We report picosecond laser welding of similar and dissimilar materials based on plasma formation induced by a tightly focused beam from a 1030 nm, 10 ps, 400 kHz laser system. Specifically, we demonstrate the welding of fused silica, borosilicate, and sapphire to a range of materials including borosilicate, fused silica, silicon, copper, aluminum, and stainless steel. Dissimilar material welding of glass to aluminum and stainless steel has not been previously reported. Analysis of the borosilicate-to-borosilicate weld strength compares well to those obtained using similar welding systems based on femtosecond lasers. There is, however, a strong requirement to prepare surfaces to a high (10–60 nm Ra) flatness to ensure a successful weld.
© 2014 Optical Society of America
Microjoining, and in particular microwelding, are important manufacturing techniques in a variety of industries [1–4]. Various methods, including adhesive bonding, fusion bonding, arc bonding, anodic bonding, soldering, and frit, have been developed to manufacture MEMS, microfluidic and micro-optical devices, particularly in the field of sensors. Laser microwelding has seen an increase in interest in recent years as it provides advantages of high precision, high speed, small thermally affected zone while eliminating the effect of creep, out-gassing, and any undesirable materials commonly found with interlayer techniques. Laser microwelding allows the direct bonding of two materials [5–9].
To date most research has focused on the use of femtosecond [5,6,8,10–16] or nanosecond  pulses for weld creation in optically transparent similar materials, with picosecond pulse techniques only recently being developed [17–20]. The advantage of short pulsed laser systems is the ability to place the optical absorption region in the bulk of the material through nonlinear interactions at the focus. This creates a heated zone that is highly localized to the material join, which is critical for the joining of two transparent materials. Through melting or microplasma generation any small gap between the materials is effectively filled and a solid join created [5,9].
In contrast, when welding a transparent to a nontransparent material [e.g., fused silica ()–metal] the principal absorption process is linear at the metal–glass interface . This reduces the precision required in the placement of the focal depth of the laser while maintaining a small heat affected zone but requires one of the joined materials to be transparent.
This small heat affected zone allows for the welding of dissimilar materials by limiting the impact of the differential thermal expansion experienced by the two materials. To date this has been demonstrated with femtosecond laser systems welding fused silica to Cu  and Si .
While localized welding is possible with high-power single shot systems , fast efficient melting or microplasma generation in these materials generally requires thermal accumulation from multiple laser pulses. This in turn requires a high repetition rate such that the arrival of the next pulse occurs before the thermal energy of the previous pulse is dissipated. This dissipation is of the order of microseconds and thus a repetition rate of the order of 100 s kHz facilitates thermal accumulation .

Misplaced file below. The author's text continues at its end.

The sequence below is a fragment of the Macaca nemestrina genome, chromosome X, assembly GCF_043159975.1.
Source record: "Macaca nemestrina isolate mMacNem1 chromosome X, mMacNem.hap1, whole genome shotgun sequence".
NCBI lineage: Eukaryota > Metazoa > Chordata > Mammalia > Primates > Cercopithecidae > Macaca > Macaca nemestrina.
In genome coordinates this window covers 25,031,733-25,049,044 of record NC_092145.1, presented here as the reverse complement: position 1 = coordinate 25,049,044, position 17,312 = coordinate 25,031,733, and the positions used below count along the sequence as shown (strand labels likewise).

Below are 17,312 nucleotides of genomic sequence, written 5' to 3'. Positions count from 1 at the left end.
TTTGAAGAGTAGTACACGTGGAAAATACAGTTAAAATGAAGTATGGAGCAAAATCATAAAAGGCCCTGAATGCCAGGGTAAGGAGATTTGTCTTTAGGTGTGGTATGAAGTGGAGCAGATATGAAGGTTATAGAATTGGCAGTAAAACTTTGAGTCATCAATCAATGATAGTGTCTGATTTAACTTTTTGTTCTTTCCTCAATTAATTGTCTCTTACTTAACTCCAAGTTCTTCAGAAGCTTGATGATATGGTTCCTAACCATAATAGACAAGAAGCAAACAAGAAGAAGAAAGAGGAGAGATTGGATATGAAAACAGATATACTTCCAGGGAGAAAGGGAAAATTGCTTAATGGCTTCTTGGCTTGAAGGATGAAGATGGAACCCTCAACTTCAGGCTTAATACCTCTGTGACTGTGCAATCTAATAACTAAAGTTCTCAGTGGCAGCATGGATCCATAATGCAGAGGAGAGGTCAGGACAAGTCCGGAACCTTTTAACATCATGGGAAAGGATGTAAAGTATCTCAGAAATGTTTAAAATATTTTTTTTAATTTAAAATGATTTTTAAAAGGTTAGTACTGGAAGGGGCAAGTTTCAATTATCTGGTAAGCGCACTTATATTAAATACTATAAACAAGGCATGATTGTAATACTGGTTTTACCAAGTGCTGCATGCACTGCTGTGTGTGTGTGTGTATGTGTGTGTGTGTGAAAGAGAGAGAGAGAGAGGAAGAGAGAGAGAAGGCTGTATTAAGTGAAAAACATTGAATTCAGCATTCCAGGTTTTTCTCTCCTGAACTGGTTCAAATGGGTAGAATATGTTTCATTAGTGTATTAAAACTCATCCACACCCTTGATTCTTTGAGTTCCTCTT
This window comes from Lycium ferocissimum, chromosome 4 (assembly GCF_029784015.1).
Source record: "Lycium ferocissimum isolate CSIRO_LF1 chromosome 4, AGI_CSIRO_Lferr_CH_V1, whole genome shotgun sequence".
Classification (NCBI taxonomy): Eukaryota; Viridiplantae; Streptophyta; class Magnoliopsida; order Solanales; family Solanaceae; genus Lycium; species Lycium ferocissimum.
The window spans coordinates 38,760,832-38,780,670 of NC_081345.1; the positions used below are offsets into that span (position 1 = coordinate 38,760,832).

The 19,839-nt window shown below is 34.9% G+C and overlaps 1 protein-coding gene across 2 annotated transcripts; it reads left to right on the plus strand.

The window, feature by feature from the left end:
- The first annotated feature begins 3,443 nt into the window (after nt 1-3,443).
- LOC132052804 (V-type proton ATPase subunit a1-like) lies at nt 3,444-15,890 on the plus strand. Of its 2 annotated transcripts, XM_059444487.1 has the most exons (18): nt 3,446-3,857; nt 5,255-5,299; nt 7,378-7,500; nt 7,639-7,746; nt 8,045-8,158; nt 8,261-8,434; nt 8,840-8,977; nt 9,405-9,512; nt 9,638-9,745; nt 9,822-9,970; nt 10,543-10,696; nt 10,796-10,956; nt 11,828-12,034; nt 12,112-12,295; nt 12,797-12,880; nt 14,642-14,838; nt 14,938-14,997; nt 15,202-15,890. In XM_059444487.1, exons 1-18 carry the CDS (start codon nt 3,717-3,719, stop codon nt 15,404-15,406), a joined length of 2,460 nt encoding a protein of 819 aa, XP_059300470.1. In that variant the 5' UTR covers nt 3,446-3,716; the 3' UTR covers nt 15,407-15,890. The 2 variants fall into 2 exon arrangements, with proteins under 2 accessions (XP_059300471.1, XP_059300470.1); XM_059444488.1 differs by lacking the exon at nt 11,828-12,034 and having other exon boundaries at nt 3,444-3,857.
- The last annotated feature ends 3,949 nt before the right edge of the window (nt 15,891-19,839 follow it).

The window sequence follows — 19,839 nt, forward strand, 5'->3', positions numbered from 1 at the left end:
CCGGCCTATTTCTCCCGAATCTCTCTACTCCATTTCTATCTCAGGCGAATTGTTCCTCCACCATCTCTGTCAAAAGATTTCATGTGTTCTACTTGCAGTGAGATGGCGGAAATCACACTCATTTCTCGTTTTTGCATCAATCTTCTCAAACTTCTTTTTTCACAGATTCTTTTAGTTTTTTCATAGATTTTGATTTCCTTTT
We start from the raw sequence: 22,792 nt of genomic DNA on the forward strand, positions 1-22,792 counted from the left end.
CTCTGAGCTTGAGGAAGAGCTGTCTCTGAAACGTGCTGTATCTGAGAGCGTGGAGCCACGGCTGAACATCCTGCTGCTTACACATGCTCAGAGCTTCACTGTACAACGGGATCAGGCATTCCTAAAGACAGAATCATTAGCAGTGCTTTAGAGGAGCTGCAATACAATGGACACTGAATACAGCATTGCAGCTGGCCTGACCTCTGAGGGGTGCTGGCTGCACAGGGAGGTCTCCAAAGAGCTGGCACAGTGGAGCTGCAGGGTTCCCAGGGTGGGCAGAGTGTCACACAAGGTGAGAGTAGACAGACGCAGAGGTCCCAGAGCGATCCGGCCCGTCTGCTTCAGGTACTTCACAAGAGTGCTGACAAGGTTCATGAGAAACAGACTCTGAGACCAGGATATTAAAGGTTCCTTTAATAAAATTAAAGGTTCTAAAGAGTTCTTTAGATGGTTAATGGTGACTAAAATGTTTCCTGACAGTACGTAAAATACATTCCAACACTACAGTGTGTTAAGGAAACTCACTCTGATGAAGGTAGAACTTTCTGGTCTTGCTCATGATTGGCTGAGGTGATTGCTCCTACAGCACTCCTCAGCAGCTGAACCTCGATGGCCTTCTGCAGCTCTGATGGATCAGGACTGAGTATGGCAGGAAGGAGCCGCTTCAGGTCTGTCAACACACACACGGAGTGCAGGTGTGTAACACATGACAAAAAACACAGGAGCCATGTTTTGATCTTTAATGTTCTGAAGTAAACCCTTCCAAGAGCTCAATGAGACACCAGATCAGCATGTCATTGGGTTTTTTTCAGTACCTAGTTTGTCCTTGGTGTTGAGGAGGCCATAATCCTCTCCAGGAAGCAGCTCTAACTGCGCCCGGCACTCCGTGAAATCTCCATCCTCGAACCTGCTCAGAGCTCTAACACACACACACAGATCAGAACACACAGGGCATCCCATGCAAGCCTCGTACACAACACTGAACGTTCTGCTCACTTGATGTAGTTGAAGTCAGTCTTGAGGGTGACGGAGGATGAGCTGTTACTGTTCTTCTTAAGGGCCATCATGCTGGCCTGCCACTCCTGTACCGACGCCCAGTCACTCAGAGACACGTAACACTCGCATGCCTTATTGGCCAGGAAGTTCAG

2. Laser Welding Setup
The key challenge in laser microwelding is to bring the two materials into sufficiently close contact that they are both within the effective focal depth of the laser and can confine the plasma once generated. Too large a gap between the two materials allows the plasma to escape and ablation, rather than a weld results . This effectively requires an area of optical contact (which can be defined as the clear spot in the center of a set of Newton’s rings [5,9]). With two perfectly clean, perfectly flat surfaces this can be readily achieved by simply placing one material on top of the other. For a more realistic material—and nonclean room environment—it is necessary to force the two materials together. Once forced into optical contact, Van der Waals forces are generally capable of holding together the two materials  provided they are of a minimum smoothness (and flatness).
These levels of flatness are readily achievable with most materials if sufficient care is taken to lap or polish the surfaces. Additionally, flatness has become an industry standard for the preparation of optical glasses.
For the purposes of this paper, proof-of-principle demonstrations have been carried out using polished metal samples. These samples were polished in stages down to 1 μm diamond suspension, producing a mirror finish with an Ra of or 60 nm in Al. Glasses and sapphire have been purchased with flatness and silicon wafer with surface roughness, Ra, of .
In all cases the two materials were clamped together during the welding process by use of a four-point loading system (Fig. 1); this process is similar to those reported previously (e.g., [5,6,9,13]). This creates an area of optical contact in line with the central loading position, and the incident laser radiation, directly above the piston. In an idealized setup, a scan head would be used to scan the required weld geometry; however, a scan head with a sufficiently small focal length (, giving a spot size of 1.2 μm) was not readily available. Instead the sample clamp is mounted on x,y,z translation stages which move the sample through the fixed focus of the laser (Aerotech pro115 with accuracy).